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Friday, April 8, 2011

C is for Cold-Oven Method

In my last post on bread-making, I promised to devote a whole blog post on the cold-oven method. And here it is.

I have made bread many different ways over the years: with a bread maker, by hand with my grandma's traditional warm rise method, and with the sexy new artisan bread let-it-rise-overnight method. My biggest problems with letting bread rise is that the oven was the only place in my kitchen that I knew it could rise quietly in peace without being licked by cats or poked at by children. In order to pre-heat the oven for the actual baking, however, I would have to take out the rising bread and leave it on the counter. This almost always resulted in the bread sagging and being unhappy.

And, then, I learned about the cold-oven method. I am in love. It is both a traditional and brand-new method at the same time. It is coming back into favor because of its simplicity, which makes it easier for busy families. It makes my bread rise perfectly every time without disturbing its magical chemistry and makes beautiful loaves.

The cold-oven method simply means that you will start the bread in a cold oven rather than pre-heating. Part of the bread's final rise happens as the oven begins to warm up. It makes the rise more pronounced and produces a lovely crumbed texture. You simply allow the bread to rise for at least half an hour in the oven and then turn it on. Some people use a lower temperature to begin with and then turn it up, but for everyday sandwich bread, I keep it at 400 for about 35 minutes.

I like to couple the cold-oven method with some other artisinal techniques, such as placing a pan of water in the oven while baking to steam the bread, and allowing the first dough rise to happen in the refrigerator overnight. This makes the perfect blend of flavors and textures.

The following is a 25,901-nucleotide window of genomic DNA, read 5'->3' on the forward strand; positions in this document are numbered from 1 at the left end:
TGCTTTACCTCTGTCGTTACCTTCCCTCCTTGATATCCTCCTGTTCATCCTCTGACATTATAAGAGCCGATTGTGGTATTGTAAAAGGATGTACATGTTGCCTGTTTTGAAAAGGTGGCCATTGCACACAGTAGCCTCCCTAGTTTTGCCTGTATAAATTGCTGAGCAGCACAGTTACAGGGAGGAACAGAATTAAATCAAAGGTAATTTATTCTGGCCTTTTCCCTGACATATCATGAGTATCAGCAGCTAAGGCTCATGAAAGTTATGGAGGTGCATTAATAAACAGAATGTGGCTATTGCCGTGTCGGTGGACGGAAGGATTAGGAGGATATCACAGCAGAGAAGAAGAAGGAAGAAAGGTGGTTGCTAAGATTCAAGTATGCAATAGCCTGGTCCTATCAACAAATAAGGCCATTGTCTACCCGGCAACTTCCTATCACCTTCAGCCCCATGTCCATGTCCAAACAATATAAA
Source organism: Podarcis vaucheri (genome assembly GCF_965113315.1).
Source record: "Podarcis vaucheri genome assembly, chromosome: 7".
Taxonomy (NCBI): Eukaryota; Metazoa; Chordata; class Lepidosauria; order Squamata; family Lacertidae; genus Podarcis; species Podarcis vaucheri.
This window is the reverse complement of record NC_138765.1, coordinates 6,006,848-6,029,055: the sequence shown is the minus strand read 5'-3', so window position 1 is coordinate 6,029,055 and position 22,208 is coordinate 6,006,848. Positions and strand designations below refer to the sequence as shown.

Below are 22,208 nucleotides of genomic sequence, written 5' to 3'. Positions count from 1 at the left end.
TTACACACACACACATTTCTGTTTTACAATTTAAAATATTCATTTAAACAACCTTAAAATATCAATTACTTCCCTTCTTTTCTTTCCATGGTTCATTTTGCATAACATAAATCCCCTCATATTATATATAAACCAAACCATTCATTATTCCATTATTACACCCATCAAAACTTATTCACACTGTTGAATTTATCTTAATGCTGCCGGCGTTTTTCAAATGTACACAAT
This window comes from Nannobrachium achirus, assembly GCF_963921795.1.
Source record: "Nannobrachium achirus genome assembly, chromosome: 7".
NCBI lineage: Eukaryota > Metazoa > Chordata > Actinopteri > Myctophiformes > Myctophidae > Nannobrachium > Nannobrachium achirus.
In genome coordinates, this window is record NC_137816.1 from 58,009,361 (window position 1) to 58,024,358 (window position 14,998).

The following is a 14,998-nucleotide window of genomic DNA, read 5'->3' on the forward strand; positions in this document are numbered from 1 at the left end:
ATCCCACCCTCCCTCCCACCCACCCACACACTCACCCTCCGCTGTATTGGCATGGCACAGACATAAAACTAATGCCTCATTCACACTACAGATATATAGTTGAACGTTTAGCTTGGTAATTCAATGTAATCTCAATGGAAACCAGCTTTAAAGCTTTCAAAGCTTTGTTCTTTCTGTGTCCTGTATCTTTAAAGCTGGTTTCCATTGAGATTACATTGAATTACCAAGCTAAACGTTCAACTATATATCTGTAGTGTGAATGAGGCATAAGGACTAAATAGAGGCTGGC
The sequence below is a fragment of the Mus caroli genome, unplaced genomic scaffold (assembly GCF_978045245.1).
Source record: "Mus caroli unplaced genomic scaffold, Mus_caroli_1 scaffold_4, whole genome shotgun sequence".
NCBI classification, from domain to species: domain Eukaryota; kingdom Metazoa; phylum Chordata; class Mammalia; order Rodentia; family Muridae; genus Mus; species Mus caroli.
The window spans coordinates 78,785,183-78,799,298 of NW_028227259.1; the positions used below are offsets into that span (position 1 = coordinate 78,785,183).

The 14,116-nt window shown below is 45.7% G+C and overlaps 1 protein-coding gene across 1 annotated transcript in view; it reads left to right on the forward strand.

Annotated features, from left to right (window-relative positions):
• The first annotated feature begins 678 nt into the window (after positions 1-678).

If you're a little nervous of making bread for the first time, take your favorite recipe and use the cold oven method rather than pre-heating. It will save you time and stress and will produce a beautiful loaf. 

7 comments:

Marie Anne said...

I'd heard of water in the oven to steam, but the cold oven method is new to me.

Of course now I want to try this, and I'm not supposed to be eating bread (not that it's stopping me).

Loki Morgan said...

I will give this a try, thanks!

Lisa said...

What a great blog! I'm your newest follower and will be back for more! I can't wait to try the cold oven method...thanks!

http://diaryofasquaretoothedgirl.blogspot.com/

mothermorgan said...

This sounds wonderful -- I'd never heard of this method. I have such a taste for warm bread now...

Deirdra Eden-Coppel said...

YUM! AND the Creative Blog Award.
Go to http://astorybookworld.blogspot.com/p/awards.html and pick up your award.
~Deirdra

Karen Peterson said...

I've never baked my own bread, but this makes me want to. And this cold oven method makes a lot of sense.

anthony stemke said...

I've used the cold oven and pan of water method and it works quite well.